National security vs. personal privacy. We have been having this conversation for a very long time, especially after 9/11. This debate is again taking center state in a very public battle between Apple and the FBI. It has a been a few weeks since a court ordered Apple to create software that would help the FBI gain access to the phone used by one of the San Bernardino shooters. Apple has appealed the court’s order and issued various press releases warning of the long-term consequences if they are required to comply with this order.
The legal battle between Apple and the FBI is quite complex and it is forcing us to discuss a variety of security and privacy issues in today’s connected world. Writing for The Verge, Dieter Bohn makes the following argument in favor of protecting encryption: “Those who have called for breaking of that encryption through a backdoor seem to think that there is some essential difference between a private conversation in person and a private conversation over the internet. I don’t think that there is. And to ask that we threaten this amazing new freedom is to threaten the original freedom.”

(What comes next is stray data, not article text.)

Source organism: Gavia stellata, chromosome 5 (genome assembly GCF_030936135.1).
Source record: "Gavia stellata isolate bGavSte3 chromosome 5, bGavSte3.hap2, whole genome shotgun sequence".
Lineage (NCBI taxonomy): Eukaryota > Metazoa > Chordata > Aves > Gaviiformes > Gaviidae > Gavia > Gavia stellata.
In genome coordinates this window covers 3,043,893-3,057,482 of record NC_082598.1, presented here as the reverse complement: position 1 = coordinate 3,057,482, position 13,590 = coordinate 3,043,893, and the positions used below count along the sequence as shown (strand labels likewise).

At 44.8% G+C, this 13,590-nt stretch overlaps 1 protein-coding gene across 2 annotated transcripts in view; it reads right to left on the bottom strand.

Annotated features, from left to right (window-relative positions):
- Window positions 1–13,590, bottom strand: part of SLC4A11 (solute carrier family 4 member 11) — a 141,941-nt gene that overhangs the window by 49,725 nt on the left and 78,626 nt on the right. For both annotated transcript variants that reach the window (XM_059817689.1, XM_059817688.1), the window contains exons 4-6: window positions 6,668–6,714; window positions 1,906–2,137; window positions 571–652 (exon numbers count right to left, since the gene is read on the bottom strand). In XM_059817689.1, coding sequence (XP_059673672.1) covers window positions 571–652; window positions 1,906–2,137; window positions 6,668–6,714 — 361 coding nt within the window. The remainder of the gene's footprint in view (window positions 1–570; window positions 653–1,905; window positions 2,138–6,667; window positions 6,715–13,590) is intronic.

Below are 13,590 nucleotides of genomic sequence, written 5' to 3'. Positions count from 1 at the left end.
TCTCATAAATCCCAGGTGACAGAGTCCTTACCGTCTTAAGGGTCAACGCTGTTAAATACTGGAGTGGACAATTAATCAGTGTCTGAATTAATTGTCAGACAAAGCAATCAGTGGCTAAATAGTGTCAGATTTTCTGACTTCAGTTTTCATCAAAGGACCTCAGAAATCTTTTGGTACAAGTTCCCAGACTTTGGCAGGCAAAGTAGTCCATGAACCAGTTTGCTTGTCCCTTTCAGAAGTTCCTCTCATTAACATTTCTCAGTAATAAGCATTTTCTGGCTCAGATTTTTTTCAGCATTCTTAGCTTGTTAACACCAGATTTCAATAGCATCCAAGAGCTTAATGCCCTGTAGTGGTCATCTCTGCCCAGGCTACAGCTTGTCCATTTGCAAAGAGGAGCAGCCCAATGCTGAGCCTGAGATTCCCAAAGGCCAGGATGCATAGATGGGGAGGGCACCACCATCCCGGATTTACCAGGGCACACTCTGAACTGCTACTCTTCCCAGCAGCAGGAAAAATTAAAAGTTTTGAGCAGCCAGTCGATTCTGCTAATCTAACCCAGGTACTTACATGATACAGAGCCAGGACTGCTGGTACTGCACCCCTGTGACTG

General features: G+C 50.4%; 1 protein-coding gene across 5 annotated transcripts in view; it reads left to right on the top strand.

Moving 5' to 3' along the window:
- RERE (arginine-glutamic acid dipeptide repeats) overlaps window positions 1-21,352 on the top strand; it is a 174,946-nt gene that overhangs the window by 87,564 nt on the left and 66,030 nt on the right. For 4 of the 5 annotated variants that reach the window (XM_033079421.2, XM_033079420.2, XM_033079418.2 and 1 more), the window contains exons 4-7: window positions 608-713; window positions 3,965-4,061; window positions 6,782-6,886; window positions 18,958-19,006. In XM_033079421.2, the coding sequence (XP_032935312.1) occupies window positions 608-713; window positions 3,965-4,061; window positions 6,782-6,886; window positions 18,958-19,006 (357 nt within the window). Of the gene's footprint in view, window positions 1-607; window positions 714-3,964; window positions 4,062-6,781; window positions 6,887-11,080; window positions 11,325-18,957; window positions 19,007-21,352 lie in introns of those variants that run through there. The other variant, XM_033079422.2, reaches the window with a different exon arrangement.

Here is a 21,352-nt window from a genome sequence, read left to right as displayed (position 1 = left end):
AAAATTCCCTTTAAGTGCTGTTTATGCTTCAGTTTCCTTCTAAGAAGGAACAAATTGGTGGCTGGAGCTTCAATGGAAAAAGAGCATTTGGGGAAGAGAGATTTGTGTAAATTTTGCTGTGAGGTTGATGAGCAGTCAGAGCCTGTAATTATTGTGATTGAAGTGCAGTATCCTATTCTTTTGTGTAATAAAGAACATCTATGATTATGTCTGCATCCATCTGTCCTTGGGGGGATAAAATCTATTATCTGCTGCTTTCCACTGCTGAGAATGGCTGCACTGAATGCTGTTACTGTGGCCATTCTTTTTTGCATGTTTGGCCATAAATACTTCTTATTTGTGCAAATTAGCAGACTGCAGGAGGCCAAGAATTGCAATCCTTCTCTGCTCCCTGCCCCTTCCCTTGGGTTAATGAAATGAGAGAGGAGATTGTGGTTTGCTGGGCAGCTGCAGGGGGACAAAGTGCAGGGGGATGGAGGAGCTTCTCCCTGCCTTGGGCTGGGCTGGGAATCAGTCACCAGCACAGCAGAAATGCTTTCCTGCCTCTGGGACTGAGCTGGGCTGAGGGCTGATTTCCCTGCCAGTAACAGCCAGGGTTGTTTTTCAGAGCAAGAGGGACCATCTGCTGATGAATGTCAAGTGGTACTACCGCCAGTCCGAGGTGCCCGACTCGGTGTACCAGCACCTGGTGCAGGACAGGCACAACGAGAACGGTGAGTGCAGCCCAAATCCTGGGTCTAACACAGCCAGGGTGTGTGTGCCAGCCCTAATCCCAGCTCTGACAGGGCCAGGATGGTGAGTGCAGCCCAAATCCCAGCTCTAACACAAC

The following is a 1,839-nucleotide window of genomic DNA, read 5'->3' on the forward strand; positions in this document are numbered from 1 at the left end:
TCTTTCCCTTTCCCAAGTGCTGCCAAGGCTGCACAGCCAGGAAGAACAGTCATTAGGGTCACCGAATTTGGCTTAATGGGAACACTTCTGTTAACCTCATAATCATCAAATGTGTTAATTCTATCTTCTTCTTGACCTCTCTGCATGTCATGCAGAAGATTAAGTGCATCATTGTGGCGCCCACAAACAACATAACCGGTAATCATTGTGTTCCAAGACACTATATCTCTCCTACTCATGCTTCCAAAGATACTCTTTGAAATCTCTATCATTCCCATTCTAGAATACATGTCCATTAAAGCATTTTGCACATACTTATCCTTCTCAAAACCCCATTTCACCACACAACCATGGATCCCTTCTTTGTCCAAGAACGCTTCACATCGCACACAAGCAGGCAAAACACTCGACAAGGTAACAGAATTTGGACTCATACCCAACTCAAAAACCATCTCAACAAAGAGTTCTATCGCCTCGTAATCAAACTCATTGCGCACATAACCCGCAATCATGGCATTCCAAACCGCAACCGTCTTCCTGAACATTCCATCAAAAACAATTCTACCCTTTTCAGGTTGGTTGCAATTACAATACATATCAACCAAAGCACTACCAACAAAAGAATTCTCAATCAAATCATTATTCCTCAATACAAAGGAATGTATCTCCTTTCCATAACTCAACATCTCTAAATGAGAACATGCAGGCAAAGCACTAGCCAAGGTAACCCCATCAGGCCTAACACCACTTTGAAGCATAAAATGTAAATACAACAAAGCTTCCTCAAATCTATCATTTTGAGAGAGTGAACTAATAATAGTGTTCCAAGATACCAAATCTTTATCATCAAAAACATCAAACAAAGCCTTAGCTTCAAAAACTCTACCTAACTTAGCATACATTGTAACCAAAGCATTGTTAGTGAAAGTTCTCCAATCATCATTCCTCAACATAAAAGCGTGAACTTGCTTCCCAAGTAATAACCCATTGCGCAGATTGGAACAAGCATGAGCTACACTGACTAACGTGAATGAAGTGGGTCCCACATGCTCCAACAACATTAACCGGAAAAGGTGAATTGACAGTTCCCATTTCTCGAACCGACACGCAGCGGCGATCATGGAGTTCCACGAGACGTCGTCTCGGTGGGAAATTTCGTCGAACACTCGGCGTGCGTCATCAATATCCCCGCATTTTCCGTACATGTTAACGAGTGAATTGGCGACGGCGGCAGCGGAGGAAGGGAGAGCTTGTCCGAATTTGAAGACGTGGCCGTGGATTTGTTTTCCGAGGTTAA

Do you agree with this position? Should Apple be required to create new software for the FBI in this situation and, perhaps, future cases? Watch the video above to learn more about this topic and read the article below for a more ethics-focused analysis.
The encryption fight isn’t about Apple, it’s about all of us (from The Verge)